Today I’m focused on two things — I co-founded a new mobile video insights company, Vidlet.  Vidlet allows companies – both emerging and established – to understand who they’re developing products for and gives them the ability to quickly do quality, qualitative research for a fraction of the cost. Companies can easily reach their customers through their mobile devices, so I’m very excited about that. The other big thing I’m working on through my new role as Director of the University of Texas at Austin’s new Center for Integrated Design is teaching students how to work cooperatively to produce great products and services.

TH:
You mentioned the importance of having a multi-disciplinary team that works cross functionally when solving problems. What do you mean by this and why is it important? Can you give an example of this?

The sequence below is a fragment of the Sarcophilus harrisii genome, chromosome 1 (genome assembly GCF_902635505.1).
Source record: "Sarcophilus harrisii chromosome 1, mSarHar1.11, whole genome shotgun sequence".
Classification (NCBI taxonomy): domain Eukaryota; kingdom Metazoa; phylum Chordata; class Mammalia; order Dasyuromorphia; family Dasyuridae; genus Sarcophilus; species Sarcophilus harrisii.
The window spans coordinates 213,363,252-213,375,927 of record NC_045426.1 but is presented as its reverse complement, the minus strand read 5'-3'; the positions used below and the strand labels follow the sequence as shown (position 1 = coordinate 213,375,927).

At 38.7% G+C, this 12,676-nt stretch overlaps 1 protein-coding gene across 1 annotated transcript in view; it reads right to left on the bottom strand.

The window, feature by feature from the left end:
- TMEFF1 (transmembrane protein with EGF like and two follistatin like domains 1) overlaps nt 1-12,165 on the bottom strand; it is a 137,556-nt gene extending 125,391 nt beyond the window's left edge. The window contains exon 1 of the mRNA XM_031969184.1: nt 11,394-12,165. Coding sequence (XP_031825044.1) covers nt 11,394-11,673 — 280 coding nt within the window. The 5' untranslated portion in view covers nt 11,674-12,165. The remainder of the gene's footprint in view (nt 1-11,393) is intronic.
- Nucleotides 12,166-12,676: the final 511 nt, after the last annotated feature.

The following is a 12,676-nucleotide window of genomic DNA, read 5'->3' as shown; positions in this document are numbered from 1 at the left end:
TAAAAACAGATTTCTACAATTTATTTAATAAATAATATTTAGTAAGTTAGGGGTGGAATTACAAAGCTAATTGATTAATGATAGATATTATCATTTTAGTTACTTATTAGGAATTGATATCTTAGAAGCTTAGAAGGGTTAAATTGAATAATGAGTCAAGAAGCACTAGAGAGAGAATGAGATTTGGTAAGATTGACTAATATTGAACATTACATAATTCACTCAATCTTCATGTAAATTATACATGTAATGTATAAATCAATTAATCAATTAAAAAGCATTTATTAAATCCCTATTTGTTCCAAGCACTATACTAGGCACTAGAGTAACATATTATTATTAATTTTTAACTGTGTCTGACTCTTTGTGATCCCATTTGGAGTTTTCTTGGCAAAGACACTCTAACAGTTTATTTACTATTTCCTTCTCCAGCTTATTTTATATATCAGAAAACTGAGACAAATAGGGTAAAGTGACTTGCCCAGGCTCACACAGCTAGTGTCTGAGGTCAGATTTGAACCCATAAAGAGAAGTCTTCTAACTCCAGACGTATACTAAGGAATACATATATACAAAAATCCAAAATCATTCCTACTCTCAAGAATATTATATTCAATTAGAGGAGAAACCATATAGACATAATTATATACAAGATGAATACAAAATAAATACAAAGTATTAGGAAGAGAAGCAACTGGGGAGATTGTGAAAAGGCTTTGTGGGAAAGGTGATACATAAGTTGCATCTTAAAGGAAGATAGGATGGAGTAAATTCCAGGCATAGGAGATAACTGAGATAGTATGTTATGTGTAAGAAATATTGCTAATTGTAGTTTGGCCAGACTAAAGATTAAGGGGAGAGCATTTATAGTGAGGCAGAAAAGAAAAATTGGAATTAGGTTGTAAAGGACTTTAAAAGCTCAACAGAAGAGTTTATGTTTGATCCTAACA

doreenlozenzo1-cleanup-01-768x473
DL:
In today’s world, product releases no longer have long, predictable roadmaps. There are no longer these 18-month or 24-month cycles. Now you’re in constant contact with your customer. Every company, whether they’re producing hardware or software, is always touching the customer. This means you have to iterate quickly, and you have to engage with your customers on a continual basis. And to iterate quickly you can’t have a waterfall process where one team does something, sends it over, the next team does it. You need to have these teams that work cross-functionally, in a multi-disciplinary way, and that have the ability to quickly understand what works and what doesn’t work. One mistake along the way could cost a lot of time, and you want to be able to learn what works and what doesn’t work very quickly and move on from that.
TH:
What do you mean by empathy and why is it such an asset to leadership?
DL: